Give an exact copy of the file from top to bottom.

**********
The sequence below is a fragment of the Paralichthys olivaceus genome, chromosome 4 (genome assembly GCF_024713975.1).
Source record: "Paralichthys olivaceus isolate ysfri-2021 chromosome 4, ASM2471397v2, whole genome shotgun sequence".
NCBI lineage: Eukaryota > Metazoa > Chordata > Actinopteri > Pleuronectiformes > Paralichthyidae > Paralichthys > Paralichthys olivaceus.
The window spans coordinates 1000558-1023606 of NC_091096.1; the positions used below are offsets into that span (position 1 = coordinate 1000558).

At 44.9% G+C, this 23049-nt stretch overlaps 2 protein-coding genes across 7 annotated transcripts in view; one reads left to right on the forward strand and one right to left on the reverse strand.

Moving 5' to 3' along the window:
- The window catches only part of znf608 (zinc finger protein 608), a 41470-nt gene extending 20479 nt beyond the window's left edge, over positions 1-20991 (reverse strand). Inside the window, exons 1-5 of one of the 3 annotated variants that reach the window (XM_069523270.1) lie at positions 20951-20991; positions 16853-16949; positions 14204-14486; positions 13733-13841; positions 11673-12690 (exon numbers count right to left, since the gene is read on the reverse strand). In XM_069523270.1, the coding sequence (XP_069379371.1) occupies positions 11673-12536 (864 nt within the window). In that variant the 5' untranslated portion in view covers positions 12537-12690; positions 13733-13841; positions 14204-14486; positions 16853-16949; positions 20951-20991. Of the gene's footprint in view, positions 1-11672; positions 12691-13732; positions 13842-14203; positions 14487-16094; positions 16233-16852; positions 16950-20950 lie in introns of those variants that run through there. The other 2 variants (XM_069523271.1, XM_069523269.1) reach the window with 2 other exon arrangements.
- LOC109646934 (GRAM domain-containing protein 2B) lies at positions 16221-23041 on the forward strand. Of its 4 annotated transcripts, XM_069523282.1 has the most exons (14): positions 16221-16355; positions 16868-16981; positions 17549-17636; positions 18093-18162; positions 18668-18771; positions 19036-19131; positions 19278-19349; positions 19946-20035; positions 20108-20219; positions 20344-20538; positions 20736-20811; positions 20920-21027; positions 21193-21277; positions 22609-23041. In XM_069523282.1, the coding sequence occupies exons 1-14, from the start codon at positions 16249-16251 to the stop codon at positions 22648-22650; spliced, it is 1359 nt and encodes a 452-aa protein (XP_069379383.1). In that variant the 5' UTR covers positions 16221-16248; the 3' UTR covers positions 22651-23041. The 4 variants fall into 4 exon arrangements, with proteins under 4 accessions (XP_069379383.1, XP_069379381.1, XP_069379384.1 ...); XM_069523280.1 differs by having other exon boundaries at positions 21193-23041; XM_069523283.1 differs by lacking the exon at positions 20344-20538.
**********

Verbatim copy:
The sequence below is a fragment of the Paralichthys olivaceus genome, chromosome 4 (genome assembly GCF_024713975.1).
Source record: "Paralichthys olivaceus isolate ysfri-2021 chromosome 4, ASM2471397v2, whole genome shotgun sequence".
NCBI lineage: Eukaryota > Metazoa > Chordata > Actinopteri > Pleuronectiformes > Paralichthyidae > Paralichthys > Paralichthys olivaceus.
The window spans coordinates 1000558-1023606 of NC_091096.1; the positions used below are offsets into that span (position 1 = coordinate 1000558).

At 44.9% G+C, this 23049-nt stretch overlaps 2 protein-coding genes across 7 annotated transcripts in view; one reads left to right on the forward strand and one right to left on the reverse strand.

Moving 5' to 3' along the window:
- The window catches only part of znf608 (zinc finger protein 608), a 41470-nt gene extending 20479 nt beyond the window's left edge, over positions 1-20991 (reverse strand). Inside the window, exons 1-5 of one of the 3 annotated variants that reach the window (XM_069523270.1) lie at positions 20951-20991; positions 16853-16949; positions 14204-14486; positions 13733-13841; positions 11673-12690 (exon numbers count right to left, since the gene is read on the reverse strand). In XM_069523270.1, the coding sequence (XP_069379371.1) occupies positions 11673-12536 (864 nt within the window). In that variant the 5' untranslated portion in view covers positions 12537-12690; positions 13733-13841; positions 14204-14486; positions 16853-16949; positions 20951-20991. Of the gene's footprint in view, positions 1-11672; positions 12691-13732; positions 13842-14203; positions 14487-16094; positions 16233-16852; positions 16950-20950 lie in introns of those variants that run through there. The other 2 variants (XM_069523271.1, XM_069523269.1) reach the window with 2 other exon arrangements.
- LOC109646934 (GRAM domain-containing protein 2B) lies at positions 16221-23041 on the forward strand. Of its 4 annotated transcripts, XM_069523282.1 has the most exons (14): positions 16221-16355; positions 16868-16981; positions 17549-17636; positions 18093-18162; positions 18668-18771; positions 19036-19131; positions 19278-19349; positions 19946-20035; positions 20108-20219; positions 20344-20538; positions 20736-20811; positions 20920-21027; positions 21193-21277; positions 22609-23041. In XM_069523282.1, the coding sequence occupies exons 1-14, from the start codon at positions 16249-16251 to the stop codon at positions 22648-22650; spliced, it is 1359 nt and encodes a 452-aa protein (XP_069379383.1). In that variant the 5' UTR covers positions 16221-16248; the 3' UTR covers positions 22651-23041. The 4 variants fall into 4 exon arrangements, with proteins under 4 accessions (XP_069379383.1, XP_069379381.1, XP_069379384.1 ...); XM_069523280.1 differs by having other exon boundaries at positions 21193-23041; XM_069523283.1 differs by lacking the exon at positions 20344-20538.